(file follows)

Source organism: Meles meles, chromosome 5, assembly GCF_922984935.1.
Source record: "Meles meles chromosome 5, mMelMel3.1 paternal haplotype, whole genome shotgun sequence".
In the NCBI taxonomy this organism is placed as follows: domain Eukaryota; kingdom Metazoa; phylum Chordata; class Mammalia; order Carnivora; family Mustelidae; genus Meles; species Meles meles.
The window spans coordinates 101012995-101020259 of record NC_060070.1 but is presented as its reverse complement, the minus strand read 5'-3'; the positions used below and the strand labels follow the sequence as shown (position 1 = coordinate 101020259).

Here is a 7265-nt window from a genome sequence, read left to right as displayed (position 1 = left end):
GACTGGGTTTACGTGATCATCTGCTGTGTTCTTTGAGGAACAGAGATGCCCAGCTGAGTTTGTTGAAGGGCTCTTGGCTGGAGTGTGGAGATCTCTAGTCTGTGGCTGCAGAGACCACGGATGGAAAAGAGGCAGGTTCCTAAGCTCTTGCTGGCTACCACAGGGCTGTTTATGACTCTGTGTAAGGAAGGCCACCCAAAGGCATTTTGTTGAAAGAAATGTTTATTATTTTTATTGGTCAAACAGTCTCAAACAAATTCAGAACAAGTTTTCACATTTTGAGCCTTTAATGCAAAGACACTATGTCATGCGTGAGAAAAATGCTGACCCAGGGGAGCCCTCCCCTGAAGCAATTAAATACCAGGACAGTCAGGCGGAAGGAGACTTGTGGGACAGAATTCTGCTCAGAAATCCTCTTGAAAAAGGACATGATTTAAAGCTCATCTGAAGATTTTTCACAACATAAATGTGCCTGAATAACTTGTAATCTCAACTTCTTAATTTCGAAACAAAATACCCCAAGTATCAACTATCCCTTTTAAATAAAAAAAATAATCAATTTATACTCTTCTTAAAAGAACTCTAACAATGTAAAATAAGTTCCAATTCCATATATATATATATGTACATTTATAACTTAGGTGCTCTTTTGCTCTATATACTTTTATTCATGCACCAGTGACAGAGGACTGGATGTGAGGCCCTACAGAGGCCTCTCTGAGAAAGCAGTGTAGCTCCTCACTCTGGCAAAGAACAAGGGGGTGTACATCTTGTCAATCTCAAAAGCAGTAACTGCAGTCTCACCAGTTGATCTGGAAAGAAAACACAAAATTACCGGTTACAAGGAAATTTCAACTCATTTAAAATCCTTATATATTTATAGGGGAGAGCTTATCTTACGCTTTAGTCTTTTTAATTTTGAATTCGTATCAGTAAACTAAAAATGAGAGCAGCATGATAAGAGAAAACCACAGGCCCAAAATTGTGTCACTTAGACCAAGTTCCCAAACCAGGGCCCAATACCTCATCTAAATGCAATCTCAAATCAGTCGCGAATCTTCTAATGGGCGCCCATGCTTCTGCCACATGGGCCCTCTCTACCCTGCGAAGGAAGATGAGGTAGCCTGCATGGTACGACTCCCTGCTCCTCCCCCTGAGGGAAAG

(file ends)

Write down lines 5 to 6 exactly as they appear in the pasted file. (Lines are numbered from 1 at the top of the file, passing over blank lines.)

Here is a 7265-nt window from a genome sequence, read left to right as displayed (position 1 = left end):
GACTGGGTTTACGTGATCATCTGCTGTGTTCTTTGAGGAACAGAGATGCCCAGCTGAGTTTGTTGAAGGGCTCTTGGCTGGAGTGTGGAGATCTCTAGTCTGTGGCTGCAGAGACCACGGATGGAAAAGAGGCAGGTTCCTAAGCTCTTGCTGGCTACCACAGGGCTGTTTATGACTCTGTGTAAGGAAGGCCACCCAAAGGCATTTTGTTGAAAGAAATGTTTATTATTTTTATTGGTCAAACAGTCTCAAACAAATTCAGAACAAGTTTTCACATTTTGAGCCTTTAATGCAAAGACACTATGTCATGCGTGAGAAAAATGCTGACCCAGGGGAGCCCTCCCCTGAAGCAATTAAATACCAGGACAGTCAGGCGGAAGGAGACTTGTGGGACAGAATTCTGCTCAGAAATCCTCTTGAAAAAGGACATGATTTAAAGCTCATCTGAAGATTTTTCACAACATAAATGTGCCTGAATAACTTGTAATCTCAACTTCTTAATTTCGAAACAAAATACCCCAAGTATCAACTATCCCTTTTAAATAAAAAAAATAATCAATTTATACTCTTCTTAAAAGAACTCTAACAATGTAAAATAAGTTCCAATTCCATATATATATATATGTACATTTATAACTTAGGTGCTCTTTTGCTCTATATACTTTTATTCATGCACCAGTGACAGAGGACTGGATGTGAGGCCCTACAGAGGCCTCTCTGAGAAAGCAGTGTAGCTCCTCACTCTGGCAAAGAACAAGGGGGTGTACATCTTGTCAATCTCAAAAGCAGTAACTGCAGTCTCACCAGTTGATCTGGAAAGAAAACACAAAATTACCGGTTACAAGGAAATTTCAACTCATTTAAAATCCTTATATATTTATAGGGGAGAGCTTATCTTACGCTTTAGTCTTTTTAATTTTGAATTCGTATCAGTAAACTAAAAATGAGAGCAGCATGATAAGAGAAAACCACAGGCCCAAAATTGTGTCACTTAGACCAAGTTCCCAAACCAGGGCCCAATACCTCATCTAAATGCAATCTCAAATCAGTCGCGAATCTTCTAATGGGCGCCCATGCTTCTGCCACATGGGCCCTCTCTACCCTGCGAAGGAAGATGAGGTAGCCTGCATGGTACGACTCCCTGCTCCTCCCCCTGAGGGAAAG